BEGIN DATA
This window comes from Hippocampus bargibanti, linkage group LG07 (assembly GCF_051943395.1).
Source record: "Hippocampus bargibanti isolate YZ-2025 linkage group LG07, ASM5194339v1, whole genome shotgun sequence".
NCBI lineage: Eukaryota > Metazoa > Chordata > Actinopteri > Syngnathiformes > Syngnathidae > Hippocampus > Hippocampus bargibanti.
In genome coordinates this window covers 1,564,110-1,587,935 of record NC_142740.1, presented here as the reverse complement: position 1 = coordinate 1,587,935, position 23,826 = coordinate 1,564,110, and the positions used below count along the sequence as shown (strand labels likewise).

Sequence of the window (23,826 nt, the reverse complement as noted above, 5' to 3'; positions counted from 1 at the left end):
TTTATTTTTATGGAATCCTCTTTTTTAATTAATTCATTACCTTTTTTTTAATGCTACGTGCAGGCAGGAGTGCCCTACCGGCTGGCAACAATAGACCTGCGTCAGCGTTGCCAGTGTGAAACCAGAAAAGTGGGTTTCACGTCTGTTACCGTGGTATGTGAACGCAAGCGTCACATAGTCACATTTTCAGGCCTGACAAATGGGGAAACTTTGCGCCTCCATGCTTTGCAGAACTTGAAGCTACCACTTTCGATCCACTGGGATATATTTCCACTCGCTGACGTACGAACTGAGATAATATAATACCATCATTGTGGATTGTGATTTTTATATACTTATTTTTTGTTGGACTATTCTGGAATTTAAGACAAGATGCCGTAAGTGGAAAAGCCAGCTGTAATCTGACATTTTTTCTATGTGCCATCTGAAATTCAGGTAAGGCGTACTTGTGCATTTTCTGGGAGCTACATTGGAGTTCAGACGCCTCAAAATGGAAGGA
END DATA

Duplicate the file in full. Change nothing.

This window comes from Hippocampus bargibanti, linkage group LG07 (assembly GCF_051943395.1).
Source record: "Hippocampus bargibanti isolate YZ-2025 linkage group LG07, ASM5194339v1, whole genome shotgun sequence".
NCBI lineage: Eukaryota > Metazoa > Chordata > Actinopteri > Syngnathiformes > Syngnathidae > Hippocampus > Hippocampus bargibanti.
In genome coordinates this window covers 1,564,110-1,587,935 of record NC_142740.1, presented here as the reverse complement: position 1 = coordinate 1,587,935, position 23,826 = coordinate 1,564,110, and the positions used below count along the sequence as shown (strand labels likewise).

Sequence of the window (23,826 nt, the reverse complement as noted above, 5' to 3'; positions counted from 1 at the left end):
TTTATTTTTATGGAATCCTCTTTTTTAATTAATTCATTACCTTTTTTTTAATGCTACGTGCAGGCAGGAGTGCCCTACCGGCTGGCAACAATAGACCTGCGTCAGCGTTGCCAGTGTGAAACCAGAAAAGTGGGTTTCACGTCTGTTACCGTGGTATGTGAACGCAAGCGTCACATAGTCACATTTTCAGGCCTGACAAATGGGGAAACTTTGCGCCTCCATGCTTTGCAGAACTTGAAGCTACCACTTTCGATCCACTGGGATATATTTCCACTCGCTGACGTACGAACTGAGATAATATAATACCATCATTGTGGATTGTGATTTTTATATACTTATTTTTTGTTGGACTATTCTGGAATTTAAGACAAGATGCCGTAAGTGGAAAAGCCAGCTGTAATCTGACATTTTTTCTATGTGCCATCTGAAATTCAGGTAAGGCGTACTTGTGCATTTTCTGGGAGCTACATTGGAGTTCAGACGCCTCAAAATGGAAGGA